I went for a run yesterday. It was the first time that I’ve done so in two weeks. I felt creaky with my first steps, and that lasted the entirety of what my phone tells me was 3.31 miles of begrudgingly putting one foot in front of the next. Walking the short distance home from the track, I almost failed to notice some sidewalk illustrations that had been drawn on the walking path by the Bellevue library. They barely registered at first, and I had to stop to take a couple steps back to see if I read the message correctly. There is was: “You can do hard things. Feel. It. All.”
I made the mistake this morning of checking my phone first thing when I woke up. That’s not unusual for me, but the brief spiral it led me down wasn’t exactly an optimal way to start the day. My Comcast Internet package is expiring soon, and with the increased demand for video calls from working at home, the aging modem and router I’ve been using for the past several years weren’t holding up to the current requirements. So, yesterday I bit the bullet and upgraded, also taking the hit for renting Comcast’s hardware so I’d be able to get the most out of the expanded bandwidth without buying a new modem/router set-up right now. Everything was ordered, and I even received a notice saying that the package had shipped yesterday. Great! Then, this morning, an email saying “The package was refused and will be returned to the sender.” Who refused it? And when? The tracking system said 5:52am, adding a note: “Please do not send remittances to this address.” So I did what any crazy person would do and I jumped on my computer destined to get to the bottom of what happened. After 15 minutes or so of bumbling my way through both Comcast and UPS’ customer service processes I conceded that I wasn’t going to fix this at 6:30am, before I’d even had my first cup of coffee. This was out of my control.
Yesterday I read an essay by Marc Andreessen and a line struck me about inertia. That’s a word that regularly seems to haunt me. At least a week of that two-week interval between runs can be chalked up to it. And I didn’t want to start reading this morning, but I did, diving back into my Thursday book, 12 Steps on Buddha’s Path: Bill, Buddha, and We by Laura S. To this point it’s not regularly engaged me, and I’ve approached much of that to a growing internal disconnect with 12-step groups. At the same time it has helped reconfirm a message that has been emphasized by my other readings, focusing on the importance of the sangha.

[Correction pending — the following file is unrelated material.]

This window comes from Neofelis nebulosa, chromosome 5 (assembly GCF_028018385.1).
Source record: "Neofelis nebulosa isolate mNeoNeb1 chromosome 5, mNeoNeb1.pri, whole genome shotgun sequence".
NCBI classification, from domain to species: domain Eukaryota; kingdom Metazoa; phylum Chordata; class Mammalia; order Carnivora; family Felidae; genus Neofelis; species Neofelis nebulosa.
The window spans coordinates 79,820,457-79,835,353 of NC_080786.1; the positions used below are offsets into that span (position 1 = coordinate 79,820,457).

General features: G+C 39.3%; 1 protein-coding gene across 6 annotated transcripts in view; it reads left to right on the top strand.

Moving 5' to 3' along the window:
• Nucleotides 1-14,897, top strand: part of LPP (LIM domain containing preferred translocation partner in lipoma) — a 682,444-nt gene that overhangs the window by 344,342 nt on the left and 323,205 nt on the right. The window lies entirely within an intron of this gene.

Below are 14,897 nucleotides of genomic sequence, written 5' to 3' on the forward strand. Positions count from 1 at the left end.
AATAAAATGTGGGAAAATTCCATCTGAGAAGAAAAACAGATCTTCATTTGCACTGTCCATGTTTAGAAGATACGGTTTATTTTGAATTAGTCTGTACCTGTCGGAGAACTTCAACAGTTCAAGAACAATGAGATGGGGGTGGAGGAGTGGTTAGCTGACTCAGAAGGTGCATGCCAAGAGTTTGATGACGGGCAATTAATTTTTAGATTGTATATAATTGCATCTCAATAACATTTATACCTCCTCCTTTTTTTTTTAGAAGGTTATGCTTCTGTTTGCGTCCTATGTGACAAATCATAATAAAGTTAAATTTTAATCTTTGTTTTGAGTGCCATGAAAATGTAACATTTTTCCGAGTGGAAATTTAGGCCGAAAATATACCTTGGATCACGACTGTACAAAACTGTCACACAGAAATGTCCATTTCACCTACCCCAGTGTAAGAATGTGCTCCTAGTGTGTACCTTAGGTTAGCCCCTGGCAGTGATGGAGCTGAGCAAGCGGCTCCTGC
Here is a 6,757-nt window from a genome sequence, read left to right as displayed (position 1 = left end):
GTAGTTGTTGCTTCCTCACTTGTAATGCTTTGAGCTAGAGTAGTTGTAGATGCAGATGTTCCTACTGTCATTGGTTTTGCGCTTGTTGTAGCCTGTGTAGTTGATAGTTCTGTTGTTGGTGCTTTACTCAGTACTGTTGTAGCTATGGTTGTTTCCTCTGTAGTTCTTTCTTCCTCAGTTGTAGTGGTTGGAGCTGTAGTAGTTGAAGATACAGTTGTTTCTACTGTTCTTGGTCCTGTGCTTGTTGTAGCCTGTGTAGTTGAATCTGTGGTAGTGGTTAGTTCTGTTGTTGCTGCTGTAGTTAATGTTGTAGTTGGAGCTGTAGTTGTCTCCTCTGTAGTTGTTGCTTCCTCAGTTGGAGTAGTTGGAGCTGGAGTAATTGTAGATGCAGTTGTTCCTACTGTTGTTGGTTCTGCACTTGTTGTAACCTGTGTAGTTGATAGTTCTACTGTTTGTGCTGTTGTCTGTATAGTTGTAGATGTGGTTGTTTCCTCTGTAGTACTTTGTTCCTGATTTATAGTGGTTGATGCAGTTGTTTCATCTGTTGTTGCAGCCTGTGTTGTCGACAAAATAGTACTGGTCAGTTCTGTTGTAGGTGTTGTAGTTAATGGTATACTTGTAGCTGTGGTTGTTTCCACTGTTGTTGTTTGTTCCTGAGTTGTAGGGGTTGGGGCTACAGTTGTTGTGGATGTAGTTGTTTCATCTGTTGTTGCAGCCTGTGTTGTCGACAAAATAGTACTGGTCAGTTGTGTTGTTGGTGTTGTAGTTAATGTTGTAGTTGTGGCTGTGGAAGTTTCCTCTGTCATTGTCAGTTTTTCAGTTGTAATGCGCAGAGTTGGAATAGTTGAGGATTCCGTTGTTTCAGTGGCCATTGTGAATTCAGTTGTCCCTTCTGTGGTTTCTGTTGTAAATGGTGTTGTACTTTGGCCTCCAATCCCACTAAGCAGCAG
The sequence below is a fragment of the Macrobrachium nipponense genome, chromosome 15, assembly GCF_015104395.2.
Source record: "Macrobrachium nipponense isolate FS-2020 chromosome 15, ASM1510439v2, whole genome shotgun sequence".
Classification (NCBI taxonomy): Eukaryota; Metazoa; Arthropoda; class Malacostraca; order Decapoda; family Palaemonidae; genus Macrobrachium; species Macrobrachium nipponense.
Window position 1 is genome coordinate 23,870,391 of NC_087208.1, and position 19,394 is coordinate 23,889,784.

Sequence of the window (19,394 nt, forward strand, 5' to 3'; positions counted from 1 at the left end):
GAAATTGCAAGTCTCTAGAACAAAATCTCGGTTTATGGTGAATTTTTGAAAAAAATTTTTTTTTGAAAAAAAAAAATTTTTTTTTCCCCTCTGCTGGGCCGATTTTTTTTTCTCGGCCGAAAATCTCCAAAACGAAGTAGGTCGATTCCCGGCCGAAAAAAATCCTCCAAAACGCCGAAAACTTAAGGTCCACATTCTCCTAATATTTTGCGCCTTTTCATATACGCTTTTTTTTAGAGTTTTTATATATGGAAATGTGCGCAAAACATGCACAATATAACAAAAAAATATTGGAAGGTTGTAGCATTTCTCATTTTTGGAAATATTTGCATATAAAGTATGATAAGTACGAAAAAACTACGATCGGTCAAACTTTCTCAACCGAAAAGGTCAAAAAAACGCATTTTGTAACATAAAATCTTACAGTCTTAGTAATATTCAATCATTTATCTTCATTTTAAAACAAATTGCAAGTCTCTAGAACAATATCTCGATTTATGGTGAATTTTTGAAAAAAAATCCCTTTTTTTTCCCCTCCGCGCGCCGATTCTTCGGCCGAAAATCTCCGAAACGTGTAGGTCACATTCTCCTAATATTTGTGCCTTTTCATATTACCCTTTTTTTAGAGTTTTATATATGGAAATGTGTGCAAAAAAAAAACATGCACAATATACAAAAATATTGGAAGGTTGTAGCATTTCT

“The Sangha was originally Buddha’s ordained spiritual community, but today the word may be used to include all monastics and laypeople who follow the Buddha’s teachings and practices. In the extreme, a few people today may use the term for all beings on their spiritual path—including animals.”
My desire to distance myself from groups is part of why I need groups. I feel the resistance, the inertia, to reach out to others while in this state of seclusion. As I continued this morning’s reading, I turned the page and saw this:
I’m heavy with my own highlighter at times, so I’m in no place to judge, but as I looked at what the book’s previous owner had deemed important I was overcome with a feeling of gratitude. I’m grateful that I’m not in a place today, teetering on the brink of addiction, particularly so because of the landscape of seclusion which we currently find ourselves in. I’m not caught up in an irrational tunnel vision intently focused on self destruction, struggling, aching, to find some glimmer of hope within a book’s text.
“Feel. It. All.”
There isn’t a consistent narrative or point to all this, other than to just reflect on the day, accepting the silly nuisance along with my silly reaction to it, and welcoming gratitude for being in a place where this is my life. Of all the different things that could be going on right now, all the different types of struggles that people are experiencing today, these are my problems. It looks like someone named Carroll signed for my package this afternoon. Maybe it’ll make it back to me another day. Sometimes it’s not the hard things I have trouble with, but the things that should be easy.